# DEPARTMENT OF COMPUTER ENGINEERING UNIVERSITY OF LAHORE

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1 DEPARTMENT OF COMPUTER ENGINEERING UNIVERSITY OF LAHORE NAME. Section 1

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4 UNIVERSITY OF LAHORE Department of Computer engineering Linear Circuit Analysis Laboratory Manual 2 Compiled by Engr. Ahmad Bilal Name Section Roll Number Semester INDEX LAB EXPERIMENT DATE GRADE SIGNATURE Experiment 8 Experiment 9 Experiment 10 Experiment11 Experiment 12 Project 4

5 Contents Experiment 8 Kirchhoff s Voltage and Current Law:... 6 OBJECTIVE: To verify experimentally Kirchhoff s Voltage Law To verify experimentally Kirchhoff s Current Law... 6 Material Required:... 6 THEORY:... 6 TASK 1 : Experiment to verify that The algebraic sum of all voltages in a loop must equal zero... 7 TASK 2 : Experiment to verify that The algebraic sum of all currents entering and exiting a node must equal zero... 8 THEORY:... 8 Experiment 9 SUPERPOSITION PRINCIPLE IN DC CIRCUITS OBJECTIVE: To verify superposition principle in DC Circuits Material REQUIRED: THEORY: TASK 1 : Experiment to verify superposition Principal Experiment 10 Thevenin s Theorem OBJECTIVE: To determine by analysis the values VTH (Thevenin voltage) and RTH (Thevenin resistance) in a dc circuit containing a single voltage source Material REQUIRED: THEORY: Experiment 11 Norton Theorem and Theorem of Source Transformation OBJECTIVE: To verify Norton s Theorem and the theory of source transformation Material REQUIRED: THEORY: Experiment # 12 (a) Non-inverting amplifier (b)application Of non-inverting amplifier Experiment 12(b) Charging and Discharging of a Capacitor I C = I C = Project

6 Experiment 8 Kirchhoff s Voltage and Current Law: OBJECTIVE: 1.To verify experimentally Kirchhoff s Voltage Law 2. To verify experimentally Kirchhoff s Current Law Material Required: 1. Resistors, 2. DMM 3. DC power supply. THEORY: 1)KIRCHOFF S VOLTAGE LAW: Explanation: Consider the simple series circuit Fig.. Here we have numbered the points in the circuit for voltage reference. As we are dealing with dc circuits, therefore we should carefully connect the voltmeter while measuring voltage across supply or any of the resistances as shown in fig.5.2, keeping in mind the similarity of polarities of voltage across the element and that of the connected probes of meter. In such case, we will observe that, This principle is known as Kirchhoff's Voltage Law, and it can be stated as such: "The algebraic sum of all voltages in a loop must equal zero" 6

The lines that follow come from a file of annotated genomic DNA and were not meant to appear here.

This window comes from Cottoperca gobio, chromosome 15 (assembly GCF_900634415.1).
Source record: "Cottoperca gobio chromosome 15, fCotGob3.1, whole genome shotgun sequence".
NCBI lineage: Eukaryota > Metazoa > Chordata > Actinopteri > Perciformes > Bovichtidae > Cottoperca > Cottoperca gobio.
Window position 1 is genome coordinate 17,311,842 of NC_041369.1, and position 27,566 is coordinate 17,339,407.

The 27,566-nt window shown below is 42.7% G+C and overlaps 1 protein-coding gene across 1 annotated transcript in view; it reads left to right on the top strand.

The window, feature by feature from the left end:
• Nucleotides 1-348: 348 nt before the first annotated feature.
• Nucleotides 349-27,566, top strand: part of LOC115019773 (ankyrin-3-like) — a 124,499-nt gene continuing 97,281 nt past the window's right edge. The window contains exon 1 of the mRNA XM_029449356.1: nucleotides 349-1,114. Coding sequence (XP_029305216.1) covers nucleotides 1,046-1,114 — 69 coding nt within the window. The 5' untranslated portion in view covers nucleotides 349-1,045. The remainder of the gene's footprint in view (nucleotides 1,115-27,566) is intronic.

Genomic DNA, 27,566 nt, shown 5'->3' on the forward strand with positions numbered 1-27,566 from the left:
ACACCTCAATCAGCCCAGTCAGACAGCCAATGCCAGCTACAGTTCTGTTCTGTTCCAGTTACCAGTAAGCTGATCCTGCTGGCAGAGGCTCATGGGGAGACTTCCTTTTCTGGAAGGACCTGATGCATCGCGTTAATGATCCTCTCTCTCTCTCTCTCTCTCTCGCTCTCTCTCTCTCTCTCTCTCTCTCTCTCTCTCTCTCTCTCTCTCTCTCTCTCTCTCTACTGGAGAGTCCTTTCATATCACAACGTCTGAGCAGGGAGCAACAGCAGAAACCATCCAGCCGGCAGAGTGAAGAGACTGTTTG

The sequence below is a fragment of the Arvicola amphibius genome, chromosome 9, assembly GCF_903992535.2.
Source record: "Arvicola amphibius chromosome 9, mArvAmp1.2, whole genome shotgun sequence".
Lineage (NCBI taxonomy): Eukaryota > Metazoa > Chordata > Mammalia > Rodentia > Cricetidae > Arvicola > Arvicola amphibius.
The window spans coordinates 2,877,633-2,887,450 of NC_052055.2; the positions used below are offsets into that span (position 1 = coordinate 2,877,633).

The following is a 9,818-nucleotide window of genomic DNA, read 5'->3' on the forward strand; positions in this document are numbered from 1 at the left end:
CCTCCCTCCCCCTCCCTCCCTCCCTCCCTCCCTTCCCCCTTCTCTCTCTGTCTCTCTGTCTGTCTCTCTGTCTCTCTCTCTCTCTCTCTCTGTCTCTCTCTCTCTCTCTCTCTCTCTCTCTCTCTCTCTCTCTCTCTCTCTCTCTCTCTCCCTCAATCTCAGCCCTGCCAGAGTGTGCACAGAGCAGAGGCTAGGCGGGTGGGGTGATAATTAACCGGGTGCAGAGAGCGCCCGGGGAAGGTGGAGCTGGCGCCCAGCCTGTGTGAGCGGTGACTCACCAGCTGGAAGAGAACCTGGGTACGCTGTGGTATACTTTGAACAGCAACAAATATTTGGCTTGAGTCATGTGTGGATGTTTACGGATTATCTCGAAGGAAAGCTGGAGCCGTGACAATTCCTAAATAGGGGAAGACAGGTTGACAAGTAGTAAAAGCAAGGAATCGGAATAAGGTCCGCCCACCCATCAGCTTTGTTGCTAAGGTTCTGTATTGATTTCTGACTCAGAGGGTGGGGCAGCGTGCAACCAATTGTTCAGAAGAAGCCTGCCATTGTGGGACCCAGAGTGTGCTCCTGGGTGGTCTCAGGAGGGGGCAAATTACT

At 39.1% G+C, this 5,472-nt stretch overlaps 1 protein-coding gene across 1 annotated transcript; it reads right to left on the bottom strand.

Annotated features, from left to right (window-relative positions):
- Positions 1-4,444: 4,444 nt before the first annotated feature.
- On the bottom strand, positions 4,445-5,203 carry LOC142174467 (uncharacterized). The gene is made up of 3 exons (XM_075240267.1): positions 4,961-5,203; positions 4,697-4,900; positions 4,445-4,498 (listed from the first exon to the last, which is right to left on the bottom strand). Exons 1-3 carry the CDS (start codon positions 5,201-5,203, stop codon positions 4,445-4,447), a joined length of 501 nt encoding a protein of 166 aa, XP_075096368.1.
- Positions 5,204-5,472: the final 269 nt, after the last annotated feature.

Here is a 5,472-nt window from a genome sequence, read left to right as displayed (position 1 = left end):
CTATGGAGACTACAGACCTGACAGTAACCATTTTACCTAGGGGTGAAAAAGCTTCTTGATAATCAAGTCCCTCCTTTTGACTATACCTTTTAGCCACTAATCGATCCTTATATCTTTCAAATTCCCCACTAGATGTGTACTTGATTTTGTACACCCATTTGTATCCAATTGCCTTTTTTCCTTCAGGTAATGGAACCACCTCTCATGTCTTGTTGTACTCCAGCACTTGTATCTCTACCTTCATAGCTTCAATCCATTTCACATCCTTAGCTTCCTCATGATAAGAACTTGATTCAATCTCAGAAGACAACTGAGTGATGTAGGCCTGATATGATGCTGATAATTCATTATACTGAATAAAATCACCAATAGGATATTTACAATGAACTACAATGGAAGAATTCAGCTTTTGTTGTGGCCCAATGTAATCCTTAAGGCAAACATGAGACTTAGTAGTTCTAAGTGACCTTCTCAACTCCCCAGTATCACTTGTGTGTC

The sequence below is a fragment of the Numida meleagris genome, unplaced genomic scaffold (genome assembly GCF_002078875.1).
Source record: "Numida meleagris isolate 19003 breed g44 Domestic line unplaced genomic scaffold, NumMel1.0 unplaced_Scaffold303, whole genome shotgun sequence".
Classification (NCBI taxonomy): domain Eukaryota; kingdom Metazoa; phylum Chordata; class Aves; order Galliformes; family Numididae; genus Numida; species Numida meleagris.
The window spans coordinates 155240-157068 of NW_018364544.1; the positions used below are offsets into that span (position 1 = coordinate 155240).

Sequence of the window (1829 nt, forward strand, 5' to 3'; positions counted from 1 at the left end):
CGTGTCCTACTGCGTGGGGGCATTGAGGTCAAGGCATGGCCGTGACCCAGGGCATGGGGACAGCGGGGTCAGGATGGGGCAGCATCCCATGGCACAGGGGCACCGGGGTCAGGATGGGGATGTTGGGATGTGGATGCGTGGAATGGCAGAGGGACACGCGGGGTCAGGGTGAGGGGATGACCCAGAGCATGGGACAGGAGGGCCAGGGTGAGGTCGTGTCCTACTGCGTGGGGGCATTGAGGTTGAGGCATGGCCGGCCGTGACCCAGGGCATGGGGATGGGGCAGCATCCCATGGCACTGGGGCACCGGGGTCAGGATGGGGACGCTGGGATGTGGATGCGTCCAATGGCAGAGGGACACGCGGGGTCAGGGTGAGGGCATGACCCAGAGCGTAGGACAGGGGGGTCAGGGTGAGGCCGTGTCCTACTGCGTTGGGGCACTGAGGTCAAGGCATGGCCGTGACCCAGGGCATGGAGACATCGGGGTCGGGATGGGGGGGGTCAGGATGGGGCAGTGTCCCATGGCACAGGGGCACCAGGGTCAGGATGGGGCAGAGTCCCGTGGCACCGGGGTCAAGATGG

7 TASK 1 : Experiment to verify that The algebraic sum of all voltages in a loop must equal zero a)for KVL: 1. Construct circuit of fig. using the values R1, R2, R3 as shown in the figure 2. Adjust the output of the power supply so that Vs = 12V. Measure and record this voltage in table. also measure and record the voltages V1, V2, V3 and enter the sum in the same table. Table VT V 1 V 2 V 3 Sum (V 1 +V 2 +V 3 ) 7

8 KIRCHHOFF S CURRENT LAW: TASK 2 : Experiment to verify that The algebraic sum of all currents entering and exiting a node must equal zero THEORY: Then, according to Kirchhoff s Current Law: "The algebraic sum of all currents entering and exiting a node must equal zero" Mathematically, we can express this general relationship as such: That is, if we assign a mathematical sign (polarity) to each current, denoting whether they enter (+) or exit (-) a node, we can add them together to arrive at a total of zero, guaranteed. Note: Whether negative or positive denotes current entering or exiting is entirely arbitrary, so long as they are opposite signs for opposite directions and we stay consistent in our notation, KCL will work. PROCEDURE: b)for KCL: 1- Connect the circuit of Fig.5 with Vs =12 V. 2- Measure and record in Table 5 currents IR1, IR2, IR3 and Itotal. 8

9 OBSERVATIONS: Itotal IR1 IR2 IR3 Sum (I R1 +I R2 +I R3 ) 9

10 Experiment 9 SUPERPOSITION PRINCIPLE IN DC CIRCUITS. OBJECTIVE: 1. To verify superposition principle in DC Circuits. Material REQUIRED: 1. DMM, 2. 2 DC Power Supplies, 3. Resistances (1k Ω, 1.8k Ω, 470Ω ). THEORY: The superposition principle states that : The current through or voltage across, any resistive branch of a multisource network is the algebraic sum of the contribution due to each source acting independently. When the effects of one source are considered, the others are replaced by their internal resistances. This principle permits one to analyze circuits without restoring to simultaneous equations. Superposition is effective only for linear circuit relationship. Non-linear effects, such as power, which varies as the square of the current or voltage, cannot be analyzed using this principle. TASK 1 : Experiment to verify superposition Principal 1 - Construct the Network of where R1 = 1 k Ω, R2 = 470 Ω, R3 = 1.8 k Ω.Verify the resistances using DMM. 2 - Using superposition and measured resistance values, calculate the currents indicated in observation table (a), for the network of fig Next to each magnitude include a small arrow to indicate the current direction for each source and for the complete network. 3 - Energize the network of fig and measure the voltages indicated in observation table 10